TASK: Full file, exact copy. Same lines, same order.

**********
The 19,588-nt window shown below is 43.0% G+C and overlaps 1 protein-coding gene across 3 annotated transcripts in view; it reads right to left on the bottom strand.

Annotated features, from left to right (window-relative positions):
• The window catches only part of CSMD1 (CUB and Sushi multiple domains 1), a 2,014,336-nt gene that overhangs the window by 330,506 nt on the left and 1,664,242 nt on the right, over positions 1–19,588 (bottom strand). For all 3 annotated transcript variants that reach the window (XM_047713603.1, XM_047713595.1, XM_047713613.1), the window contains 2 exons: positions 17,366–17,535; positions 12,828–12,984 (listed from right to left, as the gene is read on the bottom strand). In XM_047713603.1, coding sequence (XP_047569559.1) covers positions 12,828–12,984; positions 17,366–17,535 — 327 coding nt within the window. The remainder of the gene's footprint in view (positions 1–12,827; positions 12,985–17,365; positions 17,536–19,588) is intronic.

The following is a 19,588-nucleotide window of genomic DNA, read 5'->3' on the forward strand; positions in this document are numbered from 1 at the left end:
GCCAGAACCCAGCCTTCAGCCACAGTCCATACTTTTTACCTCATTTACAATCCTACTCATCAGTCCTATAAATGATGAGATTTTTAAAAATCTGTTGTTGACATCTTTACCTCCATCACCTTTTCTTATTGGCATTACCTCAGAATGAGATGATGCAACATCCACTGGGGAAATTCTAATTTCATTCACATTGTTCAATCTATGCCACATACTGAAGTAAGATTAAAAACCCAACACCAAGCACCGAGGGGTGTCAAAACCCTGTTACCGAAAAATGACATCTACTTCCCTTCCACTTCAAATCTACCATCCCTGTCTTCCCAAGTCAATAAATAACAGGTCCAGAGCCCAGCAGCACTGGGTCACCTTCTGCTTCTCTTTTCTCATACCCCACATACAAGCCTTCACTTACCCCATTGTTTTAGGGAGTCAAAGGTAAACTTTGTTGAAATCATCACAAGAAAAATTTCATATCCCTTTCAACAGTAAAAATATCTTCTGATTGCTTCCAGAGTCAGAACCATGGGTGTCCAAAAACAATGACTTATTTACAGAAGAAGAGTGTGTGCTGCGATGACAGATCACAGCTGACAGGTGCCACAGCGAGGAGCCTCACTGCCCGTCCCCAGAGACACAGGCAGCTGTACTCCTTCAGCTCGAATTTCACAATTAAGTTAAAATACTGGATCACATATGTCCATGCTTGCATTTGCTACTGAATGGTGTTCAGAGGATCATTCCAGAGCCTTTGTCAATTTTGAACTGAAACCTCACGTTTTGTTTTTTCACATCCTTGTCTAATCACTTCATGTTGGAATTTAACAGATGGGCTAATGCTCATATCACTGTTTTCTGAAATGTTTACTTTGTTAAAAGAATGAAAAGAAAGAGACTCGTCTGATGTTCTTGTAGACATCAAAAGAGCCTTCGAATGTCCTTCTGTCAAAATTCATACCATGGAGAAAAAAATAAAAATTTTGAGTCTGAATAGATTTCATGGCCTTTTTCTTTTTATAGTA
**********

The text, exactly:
The 19,588-nt window shown below is 43.0% G+C and overlaps 1 protein-coding gene across 3 annotated transcripts in view; it reads right to left on the bottom strand.

Annotated features, from left to right (window-relative positions):
• The window catches only part of CSMD1 (CUB and Sushi multiple domains 1), a 2,014,336-nt gene that overhangs the window by 330,506 nt on the left and 1,664,242 nt on the right, over positions 1–19,588 (bottom strand). For all 3 annotated transcript variants that reach the window (XM_047713603.1, XM_047713595.1, XM_047713613.1), the window contains 2 exons: positions 17,366–17,535; positions 12,828–12,984 (listed from right to left, as the gene is read on the bottom strand). In XM_047713603.1, coding sequence (XP_047569559.1) covers positions 12,828–12,984; positions 17,366–17,535 — 327 coding nt within the window. The remainder of the gene's footprint in view (positions 1–12,827; positions 12,985–17,365; positions 17,536–19,588) is intronic.

The following is a 19,588-nucleotide window of genomic DNA, read 5'->3' on the forward strand; positions in this document are numbered from 1 at the left end:
GCCAGAACCCAGCCTTCAGCCACAGTCCATACTTTTTACCTCATTTACAATCCTACTCATCAGTCCTATAAATGATGAGATTTTTAAAAATCTGTTGTTGACATCTTTACCTCCATCACCTTTTCTTATTGGCATTACCTCAGAATGAGATGATGCAACATCCACTGGGGAAATTCTAATTTCATTCACATTGTTCAATCTATGCCACATACTGAAGTAAGATTAAAAACCCAACACCAAGCACCGAGGGGTGTCAAAACCCTGTTACCGAAAAATGACATCTACTTCCCTTCCACTTCAAATCTACCATCCCTGTCTTCCCAAGTCAATAAATAACAGGTCCAGAGCCCAGCAGCACTGGGTCACCTTCTGCTTCTCTTTTCTCATACCCCACATACAAGCCTTCACTTACCCCATTGTTTTAGGGAGTCAAAGGTAAACTTTGTTGAAATCATCACAAGAAAAATTTCATATCCCTTTCAACAGTAAAAATATCTTCTGATTGCTTCCAGAGTCAGAACCATGGGTGTCCAAAAACAATGACTTATTTACAGAAGAAGAGTGTGTGCTGCGATGACAGATCACAGCTGACAGGTGCCACAGCGAGGAGCCTCACTGCCCGTCCCCAGAGACACAGGCAGCTGTACTCCTTCAGCTCGAATTTCACAATTAAGTTAAAATACTGGATCACATATGTCCATGCTTGCATTTGCTACTGAATGGTGTTCAGAGGATCATTCCAGAGCCTTTGTCAATTTTGAACTGAAACCTCACGTTTTGTTTTTTCACATCCTTGTCTAATCACTTCATGTTGGAATTTAACAGATGGGCTAATGCTCATATCACTGTTTTCTGAAATGTTTACTTTGTTAAAAGAATGAAAAGAAAGAGACTCGTCTGATGTTCTTGTAGACATCAAAAGAGCCTTCGAATGTCCTTCTGTCAAAATTCATACCATGGAGAAAAAAATAAAAATTTTGAGTCTGAATAGATTTCATGGCCTTTTTCTTTTTATAGTA